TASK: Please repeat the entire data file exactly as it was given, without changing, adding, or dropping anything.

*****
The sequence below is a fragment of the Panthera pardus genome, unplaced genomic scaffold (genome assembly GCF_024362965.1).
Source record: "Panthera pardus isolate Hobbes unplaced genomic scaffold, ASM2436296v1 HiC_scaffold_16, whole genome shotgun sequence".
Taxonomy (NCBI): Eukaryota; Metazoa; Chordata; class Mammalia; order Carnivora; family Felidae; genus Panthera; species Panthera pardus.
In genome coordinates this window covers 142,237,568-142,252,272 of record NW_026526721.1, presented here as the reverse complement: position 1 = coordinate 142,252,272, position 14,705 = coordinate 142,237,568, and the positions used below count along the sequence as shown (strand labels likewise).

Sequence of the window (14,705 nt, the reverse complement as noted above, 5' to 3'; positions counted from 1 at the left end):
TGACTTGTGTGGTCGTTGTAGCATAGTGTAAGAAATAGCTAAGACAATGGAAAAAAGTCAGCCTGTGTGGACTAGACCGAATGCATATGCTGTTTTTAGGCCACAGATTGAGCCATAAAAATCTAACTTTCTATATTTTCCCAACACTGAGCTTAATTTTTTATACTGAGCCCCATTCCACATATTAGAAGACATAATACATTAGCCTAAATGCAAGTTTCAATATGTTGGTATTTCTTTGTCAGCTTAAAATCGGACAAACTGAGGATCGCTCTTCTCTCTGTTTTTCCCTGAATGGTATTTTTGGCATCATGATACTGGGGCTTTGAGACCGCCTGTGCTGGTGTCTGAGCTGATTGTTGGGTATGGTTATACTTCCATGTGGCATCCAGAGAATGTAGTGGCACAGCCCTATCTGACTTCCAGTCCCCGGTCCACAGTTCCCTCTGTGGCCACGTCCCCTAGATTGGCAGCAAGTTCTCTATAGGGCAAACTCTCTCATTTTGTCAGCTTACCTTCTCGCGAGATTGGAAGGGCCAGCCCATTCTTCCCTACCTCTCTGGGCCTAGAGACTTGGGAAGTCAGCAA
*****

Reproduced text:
The sequence below is a fragment of the Panthera pardus genome, unplaced genomic scaffold (genome assembly GCF_024362965.1).
Source record: "Panthera pardus isolate Hobbes unplaced genomic scaffold, ASM2436296v1 HiC_scaffold_16, whole genome shotgun sequence".
Taxonomy (NCBI): Eukaryota; Metazoa; Chordata; class Mammalia; order Carnivora; family Felidae; genus Panthera; species Panthera pardus.
In genome coordinates this window covers 142,237,568-142,252,272 of record NW_026526721.1, presented here as the reverse complement: position 1 = coordinate 142,252,272, position 14,705 = coordinate 142,237,568, and the positions used below count along the sequence as shown (strand labels likewise).

Sequence of the window (14,705 nt, the reverse complement as noted above, 5' to 3'; positions counted from 1 at the left end):
TGACTTGTGTGGTCGTTGTAGCATAGTGTAAGAAATAGCTAAGACAATGGAAAAAAGTCAGCCTGTGTGGACTAGACCGAATGCATATGCTGTTTTTAGGCCACAGATTGAGCCATAAAAATCTAACTTTCTATATTTTCCCAACACTGAGCTTAATTTTTTATACTGAGCCCCATTCCACATATTAGAAGACATAATACATTAGCCTAAATGCAAGTTTCAATATGTTGGTATTTCTTTGTCAGCTTAAAATCGGACAAACTGAGGATCGCTCTTCTCTCTGTTTTTCCCTGAATGGTATTTTTGGCATCATGATACTGGGGCTTTGAGACCGCCTGTGCTGGTGTCTGAGCTGATTGTTGGGTATGGTTATACTTCCATGTGGCATCCAGAGAATGTAGTGGCACAGCCCTATCTGACTTCCAGTCCCCGGTCCACAGTTCCCTCTGTGGCCACGTCCCCTAGATTGGCAGCAAGTTCTCTATAGGGCAAACTCTCTCATTTTGTCAGCTTACCTTCTCGCGAGATTGGAAGGGCCAGCCCATTCTTCCCTACCTCTCTGGGCCTAGAGACTTGGGAAGTCAGCAA